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The Work of the Christian

Author
Category Articles
Date January 7, 2019

I was recently speaking with an evangelist friend of mine who said that he has a friend working in a very poor, developing nation, who is assisting the poor and malnourished children of that nation by providing them a food which helps them overcome the ravages of malnutrition. My friend asked, “Well, that’s good, of course, but are you preaching the gospel to these children and their parents?” The response, ‘That is the gospel.’

Is it? Many evangelicals today seem to think so. Consider the following statement which, I suggest, is fraught with error. I will highlight in bold what I consider problematic.

The good news of the Bible is not only individual forgiveness but the renewal of the whole creation. God put humanity in the garden to cultivate the material world for his own glory and for the flourishing of nature and the human community. The Spirit of God not only converts individuals (Jn. 16:8) but also renews and cultivates the face of the earth (Gen.1:2; Psalm 104:30). Therefore Christians glorify God not only through the ministry of the Word, but also through their vocations of agriculture, art, business, government, scholarship-all for God’s glory and the furtherance of the public good. Too many Christians have learned to seal off their faith beliefs from the way they work in their vocation. The gospel is seen as a means of finding individual peace and not as the foundation of a worldview-a comprehensive interpretation of reality affecting all that we do. But we have a vision for a church that equips its people to think out the implications of the gospel on how we do carpentry, plumbing, data-entry, nursing, art, business, government, journalism, entertainment, and scholarship. Such a church will not only support Christians’ engagement with culture, but will also help them work with distinctiveness, excellence, and accountability in their trades and professions. Developing humane yet creative and excellent business environments out of our understanding of the gospel is part of the work of bringing a measure of healing to God’s creation in the power of the Spirit. Bringing Christian joy, hope, and truth to embodiment in the arts is also part of this work. We do all of this because the gospel of God leads us to it, even while we recognize that the ultimate restoration of all things awaits the personal and bodily return of our Lord Jesus Christ.1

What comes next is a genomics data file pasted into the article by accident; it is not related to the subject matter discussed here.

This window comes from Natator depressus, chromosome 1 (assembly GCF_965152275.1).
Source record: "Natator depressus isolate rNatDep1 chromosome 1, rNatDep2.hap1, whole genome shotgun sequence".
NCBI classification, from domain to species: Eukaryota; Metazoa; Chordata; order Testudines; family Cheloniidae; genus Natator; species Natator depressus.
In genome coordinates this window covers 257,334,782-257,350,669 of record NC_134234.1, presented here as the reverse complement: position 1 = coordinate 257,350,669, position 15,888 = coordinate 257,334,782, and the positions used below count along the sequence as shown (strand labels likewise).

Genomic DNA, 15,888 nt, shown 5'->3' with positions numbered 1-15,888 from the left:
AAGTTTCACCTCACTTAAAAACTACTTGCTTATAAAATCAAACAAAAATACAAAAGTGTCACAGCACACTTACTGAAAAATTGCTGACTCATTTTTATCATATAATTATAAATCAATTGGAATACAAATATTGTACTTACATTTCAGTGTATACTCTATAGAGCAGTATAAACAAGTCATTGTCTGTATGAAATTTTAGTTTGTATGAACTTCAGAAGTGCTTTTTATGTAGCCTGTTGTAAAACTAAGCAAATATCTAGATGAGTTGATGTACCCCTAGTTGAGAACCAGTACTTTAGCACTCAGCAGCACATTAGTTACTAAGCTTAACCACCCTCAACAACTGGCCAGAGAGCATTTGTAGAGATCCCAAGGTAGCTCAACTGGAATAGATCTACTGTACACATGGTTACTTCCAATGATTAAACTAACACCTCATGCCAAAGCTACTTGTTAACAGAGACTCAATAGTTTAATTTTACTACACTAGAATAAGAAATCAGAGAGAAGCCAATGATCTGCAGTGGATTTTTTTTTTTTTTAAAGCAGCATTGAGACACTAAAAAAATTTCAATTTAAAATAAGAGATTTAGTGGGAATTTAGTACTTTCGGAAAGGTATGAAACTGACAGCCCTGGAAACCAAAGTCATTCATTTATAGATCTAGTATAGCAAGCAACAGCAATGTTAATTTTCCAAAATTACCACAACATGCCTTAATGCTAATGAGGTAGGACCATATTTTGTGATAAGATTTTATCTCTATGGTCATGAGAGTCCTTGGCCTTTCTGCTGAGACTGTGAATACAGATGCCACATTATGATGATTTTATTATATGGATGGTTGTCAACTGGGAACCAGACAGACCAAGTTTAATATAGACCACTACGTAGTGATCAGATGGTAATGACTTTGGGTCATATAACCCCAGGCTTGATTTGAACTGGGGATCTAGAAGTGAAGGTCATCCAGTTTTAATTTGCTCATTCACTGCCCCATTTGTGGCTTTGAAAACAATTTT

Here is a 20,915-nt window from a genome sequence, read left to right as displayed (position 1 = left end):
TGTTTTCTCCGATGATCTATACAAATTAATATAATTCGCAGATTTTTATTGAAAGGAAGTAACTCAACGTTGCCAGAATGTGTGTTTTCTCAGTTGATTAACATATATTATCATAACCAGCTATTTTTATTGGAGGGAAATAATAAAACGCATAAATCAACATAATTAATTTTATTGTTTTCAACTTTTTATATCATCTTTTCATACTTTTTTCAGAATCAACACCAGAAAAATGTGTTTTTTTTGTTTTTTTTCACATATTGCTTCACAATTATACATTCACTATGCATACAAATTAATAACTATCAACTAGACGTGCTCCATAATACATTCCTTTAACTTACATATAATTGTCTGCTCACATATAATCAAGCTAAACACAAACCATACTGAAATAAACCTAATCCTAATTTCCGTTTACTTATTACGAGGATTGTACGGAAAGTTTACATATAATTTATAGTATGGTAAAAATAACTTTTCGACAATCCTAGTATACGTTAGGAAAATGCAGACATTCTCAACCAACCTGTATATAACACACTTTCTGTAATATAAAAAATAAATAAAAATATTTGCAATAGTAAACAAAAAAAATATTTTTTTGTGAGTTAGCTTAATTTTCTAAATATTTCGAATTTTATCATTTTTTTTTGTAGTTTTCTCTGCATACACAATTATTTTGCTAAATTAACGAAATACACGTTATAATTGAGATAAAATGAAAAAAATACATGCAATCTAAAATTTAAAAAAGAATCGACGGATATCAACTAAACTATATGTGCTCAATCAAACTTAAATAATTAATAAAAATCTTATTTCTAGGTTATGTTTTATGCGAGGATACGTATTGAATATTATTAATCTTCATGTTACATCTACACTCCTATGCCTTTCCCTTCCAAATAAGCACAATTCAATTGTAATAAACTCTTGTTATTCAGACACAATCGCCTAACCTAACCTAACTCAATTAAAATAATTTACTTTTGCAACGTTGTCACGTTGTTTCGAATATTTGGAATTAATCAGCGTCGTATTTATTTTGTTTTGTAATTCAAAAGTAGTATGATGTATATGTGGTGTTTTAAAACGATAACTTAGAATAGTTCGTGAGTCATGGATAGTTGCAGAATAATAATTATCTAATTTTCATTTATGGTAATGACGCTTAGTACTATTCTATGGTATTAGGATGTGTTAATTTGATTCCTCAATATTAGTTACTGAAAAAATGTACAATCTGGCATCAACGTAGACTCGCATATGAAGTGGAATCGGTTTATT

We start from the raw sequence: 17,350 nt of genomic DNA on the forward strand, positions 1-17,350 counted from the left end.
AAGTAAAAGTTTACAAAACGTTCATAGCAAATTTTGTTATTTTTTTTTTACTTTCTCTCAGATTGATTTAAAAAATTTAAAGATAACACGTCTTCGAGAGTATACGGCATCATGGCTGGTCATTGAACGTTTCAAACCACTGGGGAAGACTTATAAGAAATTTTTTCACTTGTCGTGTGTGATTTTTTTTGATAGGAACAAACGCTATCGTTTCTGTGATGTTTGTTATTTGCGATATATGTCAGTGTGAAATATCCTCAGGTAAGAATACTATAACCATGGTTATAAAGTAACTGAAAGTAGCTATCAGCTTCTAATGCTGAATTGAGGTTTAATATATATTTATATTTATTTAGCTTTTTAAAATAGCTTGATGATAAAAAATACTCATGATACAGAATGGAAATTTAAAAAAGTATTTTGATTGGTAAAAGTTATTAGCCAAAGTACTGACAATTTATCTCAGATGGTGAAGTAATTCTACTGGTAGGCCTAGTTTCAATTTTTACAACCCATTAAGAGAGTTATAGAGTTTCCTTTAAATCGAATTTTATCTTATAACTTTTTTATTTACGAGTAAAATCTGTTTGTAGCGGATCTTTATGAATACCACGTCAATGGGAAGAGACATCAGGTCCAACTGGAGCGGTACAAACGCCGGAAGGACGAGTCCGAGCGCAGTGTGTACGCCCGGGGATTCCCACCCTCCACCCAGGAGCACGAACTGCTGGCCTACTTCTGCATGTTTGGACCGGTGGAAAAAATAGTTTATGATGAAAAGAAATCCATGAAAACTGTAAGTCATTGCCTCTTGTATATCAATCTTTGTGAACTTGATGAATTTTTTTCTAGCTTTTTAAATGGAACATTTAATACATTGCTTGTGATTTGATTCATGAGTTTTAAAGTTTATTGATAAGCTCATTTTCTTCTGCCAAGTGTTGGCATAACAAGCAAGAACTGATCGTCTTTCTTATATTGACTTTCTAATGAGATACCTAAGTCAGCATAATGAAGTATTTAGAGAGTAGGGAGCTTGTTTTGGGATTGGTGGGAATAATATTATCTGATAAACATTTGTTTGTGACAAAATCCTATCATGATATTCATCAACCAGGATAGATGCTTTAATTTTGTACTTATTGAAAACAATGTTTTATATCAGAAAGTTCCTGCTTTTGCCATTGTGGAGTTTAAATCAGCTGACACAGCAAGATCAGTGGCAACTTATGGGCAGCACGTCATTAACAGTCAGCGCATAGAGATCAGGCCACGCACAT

I suggest you look again at the points I have highlighted, and ask yourself this question, ‘What does the Bible say about these things?’ Paul commands in Colossians 3:17 that whatever we do in word or deed we are to do all in the name of the Lord Jesus. Furthermore, as we do so we are to give thanks to God our Father through Jesus. Hendriksen observes that ‘in the name’ means in harmony with his revealed will.2 The Lutheran writer R. C. H. Lenski, in commenting on ‘do all in the name of the Lord Jesus,’ says that ‘in’ is not mystical; the phrase does not mean merely ‘in the spirit of the Lord Jesus’ or ‘with his authority.’ It means that absolutely everything (even our eating and drinking, 1 Cor. 10:31) is to be done in the light of the revelation of our Lord and harmonize with that revelation.3

So, this is absolutely a ‘no brainer.’ Of course, whatever your vocation, be faithful, hardworking, honest, submissive to your employer. Be the very best you can be at whatever you do.

This is pretty simple, pretty straightforward, but Jenkins and The Gospel Coalition, perhaps unwittingly, are expanding the work of the gospel to include common grace, which I emphatically state, has nothing at all to do with the gospel.

Perhaps I need to define ‘the gospel.’ The Greek word is euaggelion,4 good message, and I counted its usage at seventy-eight times in the New Testament. What does Paul mean by ‘the gospel’? He tells us in 1 Corinthians 15:1-4, ‘Now I make known to you, brethren, the gospel which I preached to you, which also you received, in which also you stand, by which you also are saved, if you hold fast the word which I preached to you, unless you believed in vain. For I delivered to you of first importance what I also received, that Christ died for our sins according to the Scriptures, and that He was buried, and that He was raised on the third day according to the Scriptures.’